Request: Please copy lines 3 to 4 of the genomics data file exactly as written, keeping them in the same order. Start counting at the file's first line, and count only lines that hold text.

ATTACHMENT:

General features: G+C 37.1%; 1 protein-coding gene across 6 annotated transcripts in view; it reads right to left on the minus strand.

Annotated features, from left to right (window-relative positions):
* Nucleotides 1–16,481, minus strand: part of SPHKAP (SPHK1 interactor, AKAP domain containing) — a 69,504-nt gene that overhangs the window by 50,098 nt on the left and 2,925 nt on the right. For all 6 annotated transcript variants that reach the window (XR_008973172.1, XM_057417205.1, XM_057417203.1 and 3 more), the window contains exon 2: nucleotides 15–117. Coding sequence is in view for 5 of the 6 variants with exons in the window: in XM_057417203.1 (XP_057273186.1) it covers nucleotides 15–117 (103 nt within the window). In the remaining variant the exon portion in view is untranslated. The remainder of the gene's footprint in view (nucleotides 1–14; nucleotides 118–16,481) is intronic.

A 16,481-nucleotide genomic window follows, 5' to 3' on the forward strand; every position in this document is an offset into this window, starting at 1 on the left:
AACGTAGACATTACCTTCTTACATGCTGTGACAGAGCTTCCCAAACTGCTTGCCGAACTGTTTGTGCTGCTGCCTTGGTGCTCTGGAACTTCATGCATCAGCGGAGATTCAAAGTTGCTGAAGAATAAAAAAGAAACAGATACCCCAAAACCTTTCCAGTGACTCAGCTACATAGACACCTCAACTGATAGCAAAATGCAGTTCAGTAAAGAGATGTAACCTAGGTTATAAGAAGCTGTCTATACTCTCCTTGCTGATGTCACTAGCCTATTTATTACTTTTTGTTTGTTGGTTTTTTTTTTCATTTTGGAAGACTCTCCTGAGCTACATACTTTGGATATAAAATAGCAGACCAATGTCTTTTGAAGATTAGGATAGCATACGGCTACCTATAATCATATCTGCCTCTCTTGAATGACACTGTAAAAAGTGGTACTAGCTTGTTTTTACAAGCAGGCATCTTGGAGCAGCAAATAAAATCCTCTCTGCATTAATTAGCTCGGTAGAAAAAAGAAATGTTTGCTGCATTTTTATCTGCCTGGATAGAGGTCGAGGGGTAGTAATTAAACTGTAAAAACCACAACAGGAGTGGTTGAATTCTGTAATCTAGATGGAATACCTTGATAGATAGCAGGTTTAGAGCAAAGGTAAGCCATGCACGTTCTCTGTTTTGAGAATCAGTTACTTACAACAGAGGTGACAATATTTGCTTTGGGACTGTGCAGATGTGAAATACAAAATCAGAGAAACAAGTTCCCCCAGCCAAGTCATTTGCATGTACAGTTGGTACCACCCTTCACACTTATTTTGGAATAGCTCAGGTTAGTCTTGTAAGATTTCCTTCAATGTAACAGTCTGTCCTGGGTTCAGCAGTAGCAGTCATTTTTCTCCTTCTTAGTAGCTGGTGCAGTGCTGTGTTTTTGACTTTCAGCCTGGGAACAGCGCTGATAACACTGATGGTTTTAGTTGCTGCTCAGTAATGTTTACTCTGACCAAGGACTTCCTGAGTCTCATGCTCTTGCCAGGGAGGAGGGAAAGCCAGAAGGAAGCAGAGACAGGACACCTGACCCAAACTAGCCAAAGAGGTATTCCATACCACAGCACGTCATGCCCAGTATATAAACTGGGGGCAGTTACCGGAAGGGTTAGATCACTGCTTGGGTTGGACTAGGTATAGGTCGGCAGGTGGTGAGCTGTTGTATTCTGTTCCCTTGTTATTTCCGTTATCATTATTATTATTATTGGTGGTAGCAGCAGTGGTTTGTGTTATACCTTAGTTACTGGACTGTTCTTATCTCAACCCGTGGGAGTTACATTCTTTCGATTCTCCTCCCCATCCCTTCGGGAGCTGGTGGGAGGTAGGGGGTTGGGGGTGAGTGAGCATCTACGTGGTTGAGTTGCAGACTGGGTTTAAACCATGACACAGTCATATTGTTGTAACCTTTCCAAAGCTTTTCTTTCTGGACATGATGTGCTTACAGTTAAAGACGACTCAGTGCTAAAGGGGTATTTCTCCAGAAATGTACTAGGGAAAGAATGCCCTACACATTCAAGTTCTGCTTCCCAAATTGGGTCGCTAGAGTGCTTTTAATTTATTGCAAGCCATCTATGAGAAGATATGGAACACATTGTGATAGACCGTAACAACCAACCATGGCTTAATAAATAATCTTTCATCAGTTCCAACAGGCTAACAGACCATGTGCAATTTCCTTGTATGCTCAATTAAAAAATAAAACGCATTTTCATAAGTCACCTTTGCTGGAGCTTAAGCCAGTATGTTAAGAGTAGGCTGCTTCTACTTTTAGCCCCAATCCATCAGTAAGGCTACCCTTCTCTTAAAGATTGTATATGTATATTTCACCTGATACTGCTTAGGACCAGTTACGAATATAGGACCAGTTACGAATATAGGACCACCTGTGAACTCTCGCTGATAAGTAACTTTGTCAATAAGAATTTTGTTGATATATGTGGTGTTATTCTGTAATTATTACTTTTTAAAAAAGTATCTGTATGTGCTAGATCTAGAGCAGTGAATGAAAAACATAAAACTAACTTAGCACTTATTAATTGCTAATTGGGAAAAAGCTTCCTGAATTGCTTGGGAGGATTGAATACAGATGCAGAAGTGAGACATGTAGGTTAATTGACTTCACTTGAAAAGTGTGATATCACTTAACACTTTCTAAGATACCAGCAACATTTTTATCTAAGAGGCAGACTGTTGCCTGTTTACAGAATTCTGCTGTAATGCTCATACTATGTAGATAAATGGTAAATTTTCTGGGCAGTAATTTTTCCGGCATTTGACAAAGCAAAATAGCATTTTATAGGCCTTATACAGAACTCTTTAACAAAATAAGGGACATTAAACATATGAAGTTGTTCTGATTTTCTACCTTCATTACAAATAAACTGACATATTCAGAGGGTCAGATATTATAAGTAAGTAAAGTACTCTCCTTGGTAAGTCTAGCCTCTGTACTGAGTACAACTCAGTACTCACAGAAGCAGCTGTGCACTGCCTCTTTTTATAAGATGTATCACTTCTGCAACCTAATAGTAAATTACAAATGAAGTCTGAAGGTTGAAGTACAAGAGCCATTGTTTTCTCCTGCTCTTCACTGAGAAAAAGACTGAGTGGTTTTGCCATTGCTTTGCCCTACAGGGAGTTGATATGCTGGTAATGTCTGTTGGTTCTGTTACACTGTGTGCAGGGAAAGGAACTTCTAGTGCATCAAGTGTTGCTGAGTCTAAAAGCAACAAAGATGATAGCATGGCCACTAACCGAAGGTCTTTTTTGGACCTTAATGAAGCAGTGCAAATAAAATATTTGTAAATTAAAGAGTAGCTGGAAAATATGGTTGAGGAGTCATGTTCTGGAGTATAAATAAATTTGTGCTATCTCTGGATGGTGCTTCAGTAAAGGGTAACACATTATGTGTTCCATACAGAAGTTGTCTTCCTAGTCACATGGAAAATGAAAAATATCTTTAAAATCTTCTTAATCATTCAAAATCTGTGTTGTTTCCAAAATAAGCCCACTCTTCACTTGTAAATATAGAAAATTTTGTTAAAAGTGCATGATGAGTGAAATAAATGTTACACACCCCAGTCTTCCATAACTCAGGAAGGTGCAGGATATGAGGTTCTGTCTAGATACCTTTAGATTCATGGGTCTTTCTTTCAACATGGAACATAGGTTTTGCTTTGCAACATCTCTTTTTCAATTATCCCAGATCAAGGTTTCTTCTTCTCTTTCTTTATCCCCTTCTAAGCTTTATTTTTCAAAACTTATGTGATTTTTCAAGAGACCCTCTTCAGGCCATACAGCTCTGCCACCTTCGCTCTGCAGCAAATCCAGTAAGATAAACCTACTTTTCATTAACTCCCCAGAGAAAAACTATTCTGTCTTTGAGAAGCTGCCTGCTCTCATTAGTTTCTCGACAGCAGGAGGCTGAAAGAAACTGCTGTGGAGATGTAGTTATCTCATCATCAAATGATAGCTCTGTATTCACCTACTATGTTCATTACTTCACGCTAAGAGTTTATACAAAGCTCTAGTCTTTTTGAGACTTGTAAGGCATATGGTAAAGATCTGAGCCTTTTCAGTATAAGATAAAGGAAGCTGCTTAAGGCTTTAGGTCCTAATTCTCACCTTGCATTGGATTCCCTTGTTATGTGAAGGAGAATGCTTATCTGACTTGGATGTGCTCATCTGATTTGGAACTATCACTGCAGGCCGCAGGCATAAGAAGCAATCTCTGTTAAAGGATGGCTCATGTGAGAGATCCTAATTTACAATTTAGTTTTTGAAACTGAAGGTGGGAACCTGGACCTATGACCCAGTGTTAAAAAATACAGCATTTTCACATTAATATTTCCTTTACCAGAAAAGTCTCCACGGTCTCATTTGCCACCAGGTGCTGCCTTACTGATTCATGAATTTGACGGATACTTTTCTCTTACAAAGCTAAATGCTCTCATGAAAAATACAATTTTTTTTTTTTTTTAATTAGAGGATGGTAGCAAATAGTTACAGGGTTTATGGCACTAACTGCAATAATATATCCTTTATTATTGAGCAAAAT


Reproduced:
* Nucleotides 1–16,481, minus strand: part of SPHKAP (SPHK1 interactor, AKAP domain containing) — a 69,504-nt gene that overhangs the window by 50,098 nt on the left and 2,925 nt on the right. For all 6 annotated transcript variants that reach the window (XR_008973172.1, XM_057417205.1, XM_057417203.1 and 3 more), the window contains exon 2: nucleotides 15–117. Coding sequence is in view for 5 of the 6 variants with exons in the window: in XM_057417203.1 (XP_057273186.1) it covers nucleotides 15–117 (103 nt within the window). In the remaining variant the exon portion in view is untranslated. The remainder of the gene's footprint in view (nucleotides 1–14; nucleotides 118–16,481) is intronic.

A 16,481-nucleotide genomic window follows, 5' to 3' on the forward strand; every position in this document is an offset into this window, starting at 1 on the left: